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Morphogenesis of serial abdominal outgrowths during development of the viviparous dermapteran, Arixenia esau (Insecta, Dermaptera)

Bilinski, Szczepan M., Tworzydlo, Waclaw
Arthropod structure & development 2019 v.49 pp. 62-69
Dermaptera, arthropods, eggs, epithelium, instars, larvae, morphogenesis, ovarian follicles, oviducts, uterus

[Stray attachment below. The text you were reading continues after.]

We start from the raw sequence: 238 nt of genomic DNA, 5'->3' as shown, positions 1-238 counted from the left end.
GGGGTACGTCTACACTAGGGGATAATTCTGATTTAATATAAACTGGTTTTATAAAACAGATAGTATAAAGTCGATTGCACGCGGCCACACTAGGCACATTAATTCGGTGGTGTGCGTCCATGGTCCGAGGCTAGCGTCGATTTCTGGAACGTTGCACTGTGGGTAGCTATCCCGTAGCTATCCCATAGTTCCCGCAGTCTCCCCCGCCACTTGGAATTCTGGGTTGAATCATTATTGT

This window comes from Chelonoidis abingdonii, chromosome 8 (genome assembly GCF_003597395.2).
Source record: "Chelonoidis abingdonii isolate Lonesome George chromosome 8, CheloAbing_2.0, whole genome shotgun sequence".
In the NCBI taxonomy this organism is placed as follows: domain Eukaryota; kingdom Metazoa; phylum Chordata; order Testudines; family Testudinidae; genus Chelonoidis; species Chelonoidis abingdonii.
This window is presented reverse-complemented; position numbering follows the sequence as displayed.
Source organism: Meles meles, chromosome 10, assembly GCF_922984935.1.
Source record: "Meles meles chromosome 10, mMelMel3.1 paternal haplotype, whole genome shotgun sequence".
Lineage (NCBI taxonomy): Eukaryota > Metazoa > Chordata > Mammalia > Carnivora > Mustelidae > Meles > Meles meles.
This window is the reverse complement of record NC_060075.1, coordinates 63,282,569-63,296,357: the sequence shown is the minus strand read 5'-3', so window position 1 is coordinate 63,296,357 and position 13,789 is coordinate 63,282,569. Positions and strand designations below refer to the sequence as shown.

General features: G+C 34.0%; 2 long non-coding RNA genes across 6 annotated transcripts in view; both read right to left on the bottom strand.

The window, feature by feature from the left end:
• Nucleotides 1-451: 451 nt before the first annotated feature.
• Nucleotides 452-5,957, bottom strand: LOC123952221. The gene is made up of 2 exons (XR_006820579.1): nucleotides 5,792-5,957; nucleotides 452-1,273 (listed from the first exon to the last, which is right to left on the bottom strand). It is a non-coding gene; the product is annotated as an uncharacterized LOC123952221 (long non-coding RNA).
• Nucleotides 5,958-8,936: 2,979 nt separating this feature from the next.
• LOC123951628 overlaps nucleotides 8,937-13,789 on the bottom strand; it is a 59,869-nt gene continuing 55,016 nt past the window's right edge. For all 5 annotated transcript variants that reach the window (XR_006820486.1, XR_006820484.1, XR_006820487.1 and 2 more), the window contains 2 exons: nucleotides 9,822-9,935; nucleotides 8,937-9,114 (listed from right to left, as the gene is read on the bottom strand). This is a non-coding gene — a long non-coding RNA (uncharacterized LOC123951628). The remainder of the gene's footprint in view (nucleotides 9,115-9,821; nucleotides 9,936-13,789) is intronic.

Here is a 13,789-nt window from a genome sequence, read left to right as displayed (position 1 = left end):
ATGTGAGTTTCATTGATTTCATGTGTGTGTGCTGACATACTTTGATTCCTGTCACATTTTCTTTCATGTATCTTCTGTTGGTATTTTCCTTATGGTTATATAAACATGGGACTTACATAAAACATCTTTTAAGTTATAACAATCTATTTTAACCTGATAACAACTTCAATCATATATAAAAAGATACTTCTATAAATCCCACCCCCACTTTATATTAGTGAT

The embryos and first instar larvae of the epizoic earwig, Arixenia esau, develop sequentially in two different compartments of the female reproductive system, that is ovarian follicles and the lateral oviducts (the uterus). Here we show that the second (intrauterine) phase of development consists of three physiologically disparate stages: early embryos (before dorsal closure, surrounded by an egg envelope), late embryos (after dorsal closure, surrounded by an egg envelope) and the first instar larvae (after “hatching” from an egg envelope). Early and late embryos float in the fluid filling the uterus, whereas the first instar larvae develop attached to the uterus wall. Our analyses revealed also that in Arixenia serial multilobed outgrowths develop on dorso-lateral aspects of all abdominal segments. At the onset of the third developmental stage and after liberation from an egg envelope, these outgrowths (or more precisely their lobes) adhere to the epithelium lining the uterus, forming a series of small contact sites, where the mother and embryo tissues are separated only by a thin, presumably permeable, embryonic cuticle. We suggest that all these contact sites collectively constitute a dispersed placenta-like organ involved in the nourishment of the embryo.